After each creator had given their own background into comics and their own advice to the audience the panel was opened up to questions from the audience. The first question from Ana Hine, editor of the feminist zine Artifical Womb, was ‘how long should you work for free?’ as in trying to get the balance between getting your work seen and being taken advantage of. The panel seemed to share the same response, ‘if you’re good at something never do it for free,’ although the comics industry, like all businesses, may seem to be a difficult one to break into the creators agreed that you should treat people as you would like to be treated. Similarly, they suggested looking online at spec-scripts and researching exactly what the comic publishers you are looking to work for are wanting, build up your portfolio with this in mind and big mainstream comics will tend to gravitate towards you if they like what you do. In today’s industry self-publishing and independent work is much easier to produce than ever before. It is in this field of comics that Image has found success with Nero noting that they now make up 33% of the comics market. Foster added that ideally he hopes Image will act as a blueprint for other publishers to seek out potential in independent creations. There was much discussion of this point, and several other questions, but the last question of the night came from Comics Studies Masters student, Elliot Balson, who asked what current comic series and publishers each panellist enjoyed.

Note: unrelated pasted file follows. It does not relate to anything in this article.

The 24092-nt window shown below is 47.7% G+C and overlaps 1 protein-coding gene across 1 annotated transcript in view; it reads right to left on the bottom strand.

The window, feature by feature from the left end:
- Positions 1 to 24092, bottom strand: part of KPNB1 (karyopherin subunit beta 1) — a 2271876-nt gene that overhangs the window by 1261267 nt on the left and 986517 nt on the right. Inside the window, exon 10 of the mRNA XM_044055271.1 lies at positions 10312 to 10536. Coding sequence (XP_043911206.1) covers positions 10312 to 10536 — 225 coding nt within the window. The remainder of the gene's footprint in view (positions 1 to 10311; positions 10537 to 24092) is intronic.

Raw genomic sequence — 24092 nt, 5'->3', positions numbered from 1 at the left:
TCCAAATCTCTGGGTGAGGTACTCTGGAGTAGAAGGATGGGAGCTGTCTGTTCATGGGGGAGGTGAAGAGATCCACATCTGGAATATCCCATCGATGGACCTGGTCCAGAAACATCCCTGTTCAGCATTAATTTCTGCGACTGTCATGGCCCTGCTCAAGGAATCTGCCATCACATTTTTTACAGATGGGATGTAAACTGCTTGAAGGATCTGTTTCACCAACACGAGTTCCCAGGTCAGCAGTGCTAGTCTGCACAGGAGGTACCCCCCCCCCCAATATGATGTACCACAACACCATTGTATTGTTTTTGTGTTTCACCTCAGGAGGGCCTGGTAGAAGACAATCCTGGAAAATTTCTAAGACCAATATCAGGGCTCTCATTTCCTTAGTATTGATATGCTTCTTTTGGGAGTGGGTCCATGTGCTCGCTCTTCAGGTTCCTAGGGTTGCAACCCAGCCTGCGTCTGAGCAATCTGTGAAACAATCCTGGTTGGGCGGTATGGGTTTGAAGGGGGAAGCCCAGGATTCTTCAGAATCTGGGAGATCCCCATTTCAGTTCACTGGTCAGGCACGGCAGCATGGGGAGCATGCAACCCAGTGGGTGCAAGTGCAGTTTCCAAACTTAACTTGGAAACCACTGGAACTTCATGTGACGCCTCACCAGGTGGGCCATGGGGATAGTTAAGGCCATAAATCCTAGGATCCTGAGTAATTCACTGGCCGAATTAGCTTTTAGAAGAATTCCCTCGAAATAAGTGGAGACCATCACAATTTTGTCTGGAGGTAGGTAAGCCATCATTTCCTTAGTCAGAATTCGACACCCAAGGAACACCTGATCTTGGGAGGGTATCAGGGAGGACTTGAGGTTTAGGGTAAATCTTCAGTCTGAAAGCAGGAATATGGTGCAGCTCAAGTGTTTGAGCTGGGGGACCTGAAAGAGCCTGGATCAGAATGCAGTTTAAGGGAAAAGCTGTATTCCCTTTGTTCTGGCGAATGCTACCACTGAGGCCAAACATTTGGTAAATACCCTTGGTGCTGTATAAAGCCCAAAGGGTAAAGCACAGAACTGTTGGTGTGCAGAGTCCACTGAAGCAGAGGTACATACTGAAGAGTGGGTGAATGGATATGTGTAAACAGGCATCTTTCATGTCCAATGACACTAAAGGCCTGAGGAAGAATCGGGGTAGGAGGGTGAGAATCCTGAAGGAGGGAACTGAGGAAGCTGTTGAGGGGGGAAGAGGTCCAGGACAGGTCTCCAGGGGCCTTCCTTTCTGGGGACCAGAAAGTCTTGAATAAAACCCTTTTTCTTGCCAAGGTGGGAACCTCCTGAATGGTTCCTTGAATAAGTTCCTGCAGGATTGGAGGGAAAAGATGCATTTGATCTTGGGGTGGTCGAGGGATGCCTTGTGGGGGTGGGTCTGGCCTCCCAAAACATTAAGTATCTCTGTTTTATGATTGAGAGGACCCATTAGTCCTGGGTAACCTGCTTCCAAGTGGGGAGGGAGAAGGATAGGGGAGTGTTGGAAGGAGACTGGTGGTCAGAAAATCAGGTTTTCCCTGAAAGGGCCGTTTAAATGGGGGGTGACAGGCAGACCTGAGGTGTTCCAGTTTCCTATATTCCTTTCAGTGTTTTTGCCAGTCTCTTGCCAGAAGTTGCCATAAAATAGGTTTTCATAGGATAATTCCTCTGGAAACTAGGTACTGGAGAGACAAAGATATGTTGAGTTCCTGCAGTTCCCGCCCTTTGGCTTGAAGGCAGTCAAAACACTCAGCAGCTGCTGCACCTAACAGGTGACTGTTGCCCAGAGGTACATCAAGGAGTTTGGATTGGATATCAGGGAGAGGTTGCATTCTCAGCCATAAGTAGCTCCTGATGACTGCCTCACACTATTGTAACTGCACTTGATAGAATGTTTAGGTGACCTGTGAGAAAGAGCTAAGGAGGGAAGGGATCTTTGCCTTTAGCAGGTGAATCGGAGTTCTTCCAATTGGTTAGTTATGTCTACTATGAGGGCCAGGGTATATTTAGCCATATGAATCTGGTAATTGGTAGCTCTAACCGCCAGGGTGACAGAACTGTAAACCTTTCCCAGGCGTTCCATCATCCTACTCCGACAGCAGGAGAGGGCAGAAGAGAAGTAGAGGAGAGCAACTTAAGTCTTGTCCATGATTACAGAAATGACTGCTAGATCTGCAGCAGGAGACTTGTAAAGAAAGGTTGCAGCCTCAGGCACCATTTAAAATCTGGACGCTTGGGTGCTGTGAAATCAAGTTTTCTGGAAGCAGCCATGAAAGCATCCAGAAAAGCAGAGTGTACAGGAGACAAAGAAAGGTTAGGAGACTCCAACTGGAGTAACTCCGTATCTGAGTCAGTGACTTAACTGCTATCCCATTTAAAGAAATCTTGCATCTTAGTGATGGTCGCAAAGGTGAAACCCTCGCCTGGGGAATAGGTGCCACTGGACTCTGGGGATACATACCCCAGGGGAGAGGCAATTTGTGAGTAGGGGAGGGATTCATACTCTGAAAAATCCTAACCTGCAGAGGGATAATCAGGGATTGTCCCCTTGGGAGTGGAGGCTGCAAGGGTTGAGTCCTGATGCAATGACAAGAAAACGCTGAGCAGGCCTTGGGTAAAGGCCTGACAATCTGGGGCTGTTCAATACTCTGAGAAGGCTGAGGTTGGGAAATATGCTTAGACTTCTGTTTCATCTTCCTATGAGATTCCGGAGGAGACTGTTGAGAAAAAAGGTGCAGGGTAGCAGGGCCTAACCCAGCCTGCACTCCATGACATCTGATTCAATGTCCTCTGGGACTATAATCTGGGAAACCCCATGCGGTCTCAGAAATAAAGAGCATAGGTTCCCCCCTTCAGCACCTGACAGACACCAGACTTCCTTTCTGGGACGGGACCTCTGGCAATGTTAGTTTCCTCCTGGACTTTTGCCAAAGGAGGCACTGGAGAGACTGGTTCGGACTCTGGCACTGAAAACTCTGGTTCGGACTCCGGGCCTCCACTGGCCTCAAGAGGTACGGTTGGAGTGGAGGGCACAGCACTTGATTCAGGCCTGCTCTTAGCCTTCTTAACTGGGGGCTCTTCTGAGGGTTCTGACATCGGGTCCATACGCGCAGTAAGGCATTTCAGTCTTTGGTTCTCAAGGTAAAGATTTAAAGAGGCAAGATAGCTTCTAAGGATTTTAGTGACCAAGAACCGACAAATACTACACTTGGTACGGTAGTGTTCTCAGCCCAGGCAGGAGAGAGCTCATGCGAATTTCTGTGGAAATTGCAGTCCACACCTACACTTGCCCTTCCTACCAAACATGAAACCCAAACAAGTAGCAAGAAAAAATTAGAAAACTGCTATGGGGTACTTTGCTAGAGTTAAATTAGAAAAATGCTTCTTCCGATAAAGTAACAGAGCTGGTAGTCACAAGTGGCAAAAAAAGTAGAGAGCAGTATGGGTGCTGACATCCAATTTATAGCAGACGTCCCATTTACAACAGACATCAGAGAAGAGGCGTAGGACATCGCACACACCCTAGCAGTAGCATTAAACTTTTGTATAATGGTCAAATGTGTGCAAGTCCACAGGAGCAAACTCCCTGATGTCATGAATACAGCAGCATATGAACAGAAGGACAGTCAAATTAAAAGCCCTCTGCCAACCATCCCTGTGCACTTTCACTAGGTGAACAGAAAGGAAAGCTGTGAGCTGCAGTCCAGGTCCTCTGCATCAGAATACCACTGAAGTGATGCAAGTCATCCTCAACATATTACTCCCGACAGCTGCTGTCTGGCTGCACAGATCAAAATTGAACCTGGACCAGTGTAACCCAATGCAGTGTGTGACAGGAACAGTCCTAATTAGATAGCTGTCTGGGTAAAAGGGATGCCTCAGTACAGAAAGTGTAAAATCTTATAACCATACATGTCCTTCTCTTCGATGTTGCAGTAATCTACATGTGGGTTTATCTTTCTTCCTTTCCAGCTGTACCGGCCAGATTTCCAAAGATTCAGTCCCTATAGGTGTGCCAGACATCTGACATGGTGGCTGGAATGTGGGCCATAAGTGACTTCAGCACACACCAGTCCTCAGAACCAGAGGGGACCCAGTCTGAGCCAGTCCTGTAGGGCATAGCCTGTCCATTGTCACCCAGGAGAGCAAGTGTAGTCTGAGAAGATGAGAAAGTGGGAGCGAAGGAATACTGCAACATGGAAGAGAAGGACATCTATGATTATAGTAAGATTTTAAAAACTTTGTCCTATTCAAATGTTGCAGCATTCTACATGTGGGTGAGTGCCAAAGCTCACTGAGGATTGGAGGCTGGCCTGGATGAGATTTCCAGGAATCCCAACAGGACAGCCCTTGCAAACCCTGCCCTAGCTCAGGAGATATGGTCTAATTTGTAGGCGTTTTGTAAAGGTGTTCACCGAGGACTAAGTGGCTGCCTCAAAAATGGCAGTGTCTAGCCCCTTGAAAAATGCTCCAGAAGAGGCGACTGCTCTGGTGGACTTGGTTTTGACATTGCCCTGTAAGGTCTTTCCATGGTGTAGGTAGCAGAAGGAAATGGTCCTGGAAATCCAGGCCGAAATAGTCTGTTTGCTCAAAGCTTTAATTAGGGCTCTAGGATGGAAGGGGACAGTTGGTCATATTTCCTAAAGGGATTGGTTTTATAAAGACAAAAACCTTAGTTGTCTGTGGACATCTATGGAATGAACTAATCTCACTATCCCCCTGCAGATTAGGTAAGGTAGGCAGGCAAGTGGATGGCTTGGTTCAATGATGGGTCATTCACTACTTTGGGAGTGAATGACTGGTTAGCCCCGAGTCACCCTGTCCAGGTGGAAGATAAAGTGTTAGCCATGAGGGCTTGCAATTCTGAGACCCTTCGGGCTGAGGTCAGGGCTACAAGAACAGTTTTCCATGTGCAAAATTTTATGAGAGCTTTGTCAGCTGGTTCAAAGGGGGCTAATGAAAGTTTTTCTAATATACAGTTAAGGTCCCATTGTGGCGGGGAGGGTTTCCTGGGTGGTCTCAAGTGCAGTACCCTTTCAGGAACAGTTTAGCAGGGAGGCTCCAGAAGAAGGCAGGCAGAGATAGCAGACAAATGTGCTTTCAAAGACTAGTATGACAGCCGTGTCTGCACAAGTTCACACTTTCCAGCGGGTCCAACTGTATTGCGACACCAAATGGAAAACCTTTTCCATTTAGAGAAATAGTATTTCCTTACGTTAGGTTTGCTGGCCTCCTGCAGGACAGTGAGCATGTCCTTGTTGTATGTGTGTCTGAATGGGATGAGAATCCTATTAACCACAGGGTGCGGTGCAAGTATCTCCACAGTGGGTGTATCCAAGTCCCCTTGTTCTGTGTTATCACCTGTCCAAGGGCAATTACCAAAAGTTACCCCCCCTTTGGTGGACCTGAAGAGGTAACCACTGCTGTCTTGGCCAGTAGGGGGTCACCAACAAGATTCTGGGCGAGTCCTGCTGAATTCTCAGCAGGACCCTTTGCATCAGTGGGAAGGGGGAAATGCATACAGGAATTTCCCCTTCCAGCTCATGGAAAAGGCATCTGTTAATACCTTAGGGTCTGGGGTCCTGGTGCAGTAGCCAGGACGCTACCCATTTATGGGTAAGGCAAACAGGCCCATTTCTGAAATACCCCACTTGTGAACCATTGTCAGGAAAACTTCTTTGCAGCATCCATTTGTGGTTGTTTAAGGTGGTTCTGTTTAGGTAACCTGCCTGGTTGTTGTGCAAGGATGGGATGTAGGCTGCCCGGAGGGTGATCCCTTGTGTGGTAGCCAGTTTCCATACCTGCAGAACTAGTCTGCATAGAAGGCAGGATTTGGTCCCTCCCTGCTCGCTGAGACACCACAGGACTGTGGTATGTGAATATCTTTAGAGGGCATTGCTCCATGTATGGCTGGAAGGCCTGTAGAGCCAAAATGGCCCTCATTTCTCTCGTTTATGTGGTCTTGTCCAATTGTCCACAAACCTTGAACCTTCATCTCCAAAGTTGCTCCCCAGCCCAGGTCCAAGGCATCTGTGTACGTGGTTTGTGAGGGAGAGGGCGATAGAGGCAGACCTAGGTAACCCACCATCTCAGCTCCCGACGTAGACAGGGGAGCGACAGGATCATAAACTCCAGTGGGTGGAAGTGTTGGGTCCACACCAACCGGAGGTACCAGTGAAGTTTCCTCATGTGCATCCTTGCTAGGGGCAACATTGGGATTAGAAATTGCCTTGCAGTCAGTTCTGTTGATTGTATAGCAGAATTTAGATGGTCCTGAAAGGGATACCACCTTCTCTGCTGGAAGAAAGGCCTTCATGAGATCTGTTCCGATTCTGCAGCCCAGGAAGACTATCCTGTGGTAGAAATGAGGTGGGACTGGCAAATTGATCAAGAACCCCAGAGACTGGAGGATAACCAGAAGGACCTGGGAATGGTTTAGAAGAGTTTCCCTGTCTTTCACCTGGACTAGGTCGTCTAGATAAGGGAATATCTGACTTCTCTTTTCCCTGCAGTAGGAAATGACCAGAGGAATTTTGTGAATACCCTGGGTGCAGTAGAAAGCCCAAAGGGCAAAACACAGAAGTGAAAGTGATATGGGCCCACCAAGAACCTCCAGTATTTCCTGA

John began by admitting that he didn’t read much modern comics and had instead been going back to his childhood favourites, however of the graphic novels he had been looking at he recommended Brian .K. Vaughan’s Y as a good read.
Monty followed by saying that Sean Murphy’s Punk Rock Jesus, released a few years ago, was a fantastic series and also suggested Greg Rucka’s Lazarus as another interesting and innovative comic.
Tom confessed that since working at 2000AD he has had a lot less time to read comics but he recalled Scott Synder’s The Wake being of particular interest.
Ian finished by saying he preferred comics that entertained and were not too psychological.
The event finished with a drinks reception where the audience where able to mingle amongst the creators and learn more about their thoughts and interest in comics. Overall, the night was a great success and is the first of many great events lined-up for the Dundee Comics Creative Space that officially opens at the start of next year. The creative space hopes to create a strong comics community within the city and with the University’s fantastic links and resources to a wide array of comic’s professionals the Creative Space looks set to engage with and inspire a long line of future generations interested in a career in the comic’s industry.
(Images courtesy of @SaltireComics and @DundeeComicsCS)